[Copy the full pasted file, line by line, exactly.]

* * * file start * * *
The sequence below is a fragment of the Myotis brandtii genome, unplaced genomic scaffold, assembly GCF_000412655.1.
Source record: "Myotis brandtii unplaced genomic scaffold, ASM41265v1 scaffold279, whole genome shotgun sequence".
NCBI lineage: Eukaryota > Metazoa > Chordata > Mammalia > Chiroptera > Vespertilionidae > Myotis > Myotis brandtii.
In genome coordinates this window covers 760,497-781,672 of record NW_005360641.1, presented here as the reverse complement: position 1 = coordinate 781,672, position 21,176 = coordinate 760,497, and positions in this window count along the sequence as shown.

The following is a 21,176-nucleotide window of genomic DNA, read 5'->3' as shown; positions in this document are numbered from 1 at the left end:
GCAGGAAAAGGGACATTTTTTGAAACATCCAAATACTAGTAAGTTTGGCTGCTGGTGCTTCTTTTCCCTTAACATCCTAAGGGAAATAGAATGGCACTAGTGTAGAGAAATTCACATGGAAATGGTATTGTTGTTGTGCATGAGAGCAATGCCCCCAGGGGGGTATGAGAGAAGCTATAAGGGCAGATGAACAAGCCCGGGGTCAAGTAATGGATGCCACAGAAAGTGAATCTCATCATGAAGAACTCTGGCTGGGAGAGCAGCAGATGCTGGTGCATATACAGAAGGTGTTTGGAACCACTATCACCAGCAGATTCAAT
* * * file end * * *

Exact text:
The sequence below is a fragment of the Myotis brandtii genome, unplaced genomic scaffold, assembly GCF_000412655.1.
Source record: "Myotis brandtii unplaced genomic scaffold, ASM41265v1 scaffold279, whole genome shotgun sequence".
NCBI lineage: Eukaryota > Metazoa > Chordata > Mammalia > Chiroptera > Vespertilionidae > Myotis > Myotis brandtii.
In genome coordinates this window covers 760,497-781,672 of record NW_005360641.1, presented here as the reverse complement: position 1 = coordinate 781,672, position 21,176 = coordinate 760,497, and positions in this window count along the sequence as shown.

The following is a 21,176-nucleotide window of genomic DNA, read 5'->3' as shown; positions in this document are numbered from 1 at the left end:
GCAGGAAAAGGGACATTTTTTGAAACATCCAAATACTAGTAAGTTTGGCTGCTGGTGCTTCTTTTCCCTTAACATCCTAAGGGAAATAGAATGGCACTAGTGTAGAGAAATTCACATGGAAATGGTATTGTTGTTGTGCATGAGAGCAATGCCCCCAGGGGGGTATGAGAGAAGCTATAAGGGCAGATGAACAAGCCCGGGGTCAAGTAATGGATGCCACAGAAAGTGAATCTCATCATGAAGAACTCTGGCTGGGAGAGCAGCAGATGCTGGTGCATATACAGAAGGTGTTTGGAACCACTATCACCAGCAGATTCAAT